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Role of Sacrificial Protein−Metal Bond Exchange in Mussel Byssal Thread Self-Healing

MPG-Autoren
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Schmitt,  Clemens N. Z.
Matthew Harrington, Biomaterialien, Max Planck Institute of Colloids and Interfaces, Max Planck Society;

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Politi,  Yael
Yael Politi, Biomaterialien, Max Planck Institute of Colloids and Interfaces, Max Planck Society;

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Reinecke,  Antje
Matthew Harrington, Biomaterialien, Max Planck Institute of Colloids and Interfaces, Max Planck Society;

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Harrington,  Matthew J.
Matthew Harrington, Biomaterialien, Max Planck Institute of Colloids and Interfaces, Max Planck Society;

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Zitation

Schmitt, C. N. Z., Politi, Y., Reinecke, A., & Harrington, M. J. (2015). Role of Sacrificial Protein−Metal Bond Exchange in Mussel Byssal Thread Self-Healing. Biomacromolecules, 16(9), 2852-2861. doi:10.1021/acs.biomac.5b00803.


Zitierlink: http://hdl.handle.net/11858/00-001M-0000-0028-4B40-2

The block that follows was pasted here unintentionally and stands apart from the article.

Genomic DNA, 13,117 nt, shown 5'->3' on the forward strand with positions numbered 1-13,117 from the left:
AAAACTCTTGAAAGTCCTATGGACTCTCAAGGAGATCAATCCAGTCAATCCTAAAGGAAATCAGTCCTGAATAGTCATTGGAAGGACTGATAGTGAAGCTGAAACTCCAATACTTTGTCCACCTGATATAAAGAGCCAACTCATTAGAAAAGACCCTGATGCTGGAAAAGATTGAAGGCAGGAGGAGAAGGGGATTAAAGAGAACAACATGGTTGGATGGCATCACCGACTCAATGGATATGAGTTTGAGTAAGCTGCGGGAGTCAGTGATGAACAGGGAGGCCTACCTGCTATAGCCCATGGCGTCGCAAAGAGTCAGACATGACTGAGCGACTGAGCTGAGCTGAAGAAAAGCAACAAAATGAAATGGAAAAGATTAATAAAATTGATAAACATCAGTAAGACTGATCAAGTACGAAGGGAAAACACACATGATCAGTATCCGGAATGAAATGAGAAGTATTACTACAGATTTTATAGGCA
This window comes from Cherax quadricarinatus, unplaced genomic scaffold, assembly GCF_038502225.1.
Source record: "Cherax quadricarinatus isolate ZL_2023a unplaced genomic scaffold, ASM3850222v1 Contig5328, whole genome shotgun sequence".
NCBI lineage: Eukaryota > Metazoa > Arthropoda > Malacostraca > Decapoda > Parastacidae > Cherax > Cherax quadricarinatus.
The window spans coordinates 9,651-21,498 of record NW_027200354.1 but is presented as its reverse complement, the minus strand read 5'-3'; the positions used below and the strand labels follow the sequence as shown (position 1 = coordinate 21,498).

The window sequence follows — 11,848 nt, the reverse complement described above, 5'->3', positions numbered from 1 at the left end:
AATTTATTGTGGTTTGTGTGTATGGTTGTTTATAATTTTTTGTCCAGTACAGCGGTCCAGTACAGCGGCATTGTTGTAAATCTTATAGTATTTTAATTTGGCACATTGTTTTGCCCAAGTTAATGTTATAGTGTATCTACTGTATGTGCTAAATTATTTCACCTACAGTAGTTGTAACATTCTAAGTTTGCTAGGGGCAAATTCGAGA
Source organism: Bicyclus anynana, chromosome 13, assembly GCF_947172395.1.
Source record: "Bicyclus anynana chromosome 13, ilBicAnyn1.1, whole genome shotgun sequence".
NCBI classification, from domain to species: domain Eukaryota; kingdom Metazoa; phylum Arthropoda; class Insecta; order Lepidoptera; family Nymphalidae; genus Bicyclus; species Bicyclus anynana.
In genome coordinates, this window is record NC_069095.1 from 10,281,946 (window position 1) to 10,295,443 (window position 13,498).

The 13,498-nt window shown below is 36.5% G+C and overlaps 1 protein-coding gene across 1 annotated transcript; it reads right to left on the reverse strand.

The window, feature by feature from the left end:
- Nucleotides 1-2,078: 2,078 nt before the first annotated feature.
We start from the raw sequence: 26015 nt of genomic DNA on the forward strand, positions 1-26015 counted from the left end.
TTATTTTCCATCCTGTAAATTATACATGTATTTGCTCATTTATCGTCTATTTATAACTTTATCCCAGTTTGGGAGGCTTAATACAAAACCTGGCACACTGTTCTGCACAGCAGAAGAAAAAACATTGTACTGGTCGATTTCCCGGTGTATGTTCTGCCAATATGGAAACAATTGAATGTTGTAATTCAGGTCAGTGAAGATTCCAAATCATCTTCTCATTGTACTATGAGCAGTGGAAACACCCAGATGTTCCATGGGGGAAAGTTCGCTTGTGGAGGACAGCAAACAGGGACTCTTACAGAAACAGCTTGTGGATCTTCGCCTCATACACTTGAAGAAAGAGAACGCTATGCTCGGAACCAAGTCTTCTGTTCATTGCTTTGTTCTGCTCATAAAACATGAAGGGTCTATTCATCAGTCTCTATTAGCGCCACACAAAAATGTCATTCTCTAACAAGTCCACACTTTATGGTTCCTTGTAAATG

Zusammenfassung
Marine mussels tether to seashore surfaces with byssal threads ? proteinaceous fibers that effectively dissipate energy from crashing waves. Protein-metal coordination bonds have been proposed to contribute to the characteristic mechanical and self-healing properties of byssal threads; however, very little is understood about how these cross-links function at the molecular level. In the present study, combined Raman and X-ray absorption spectroscopy (XAS) measurements were employed to confirm the presence of protein-Zn2+ coordination bonds in the mussel byssus and to monitor transitions in the coordination structure during thread deformation and self-healing. Results indicate that Zn2+ coordination bonds, primarily mediated via histidine, are ruptured during thread yield and reformed immediately following thread relaxation. Mechanical healing, on the other hand, is correlated with the transition towards shorter coordination bond lengths. Calculation of the healing activation energy suggests that protein-Zn bond exchange provides a primary rate-limiting step during healing.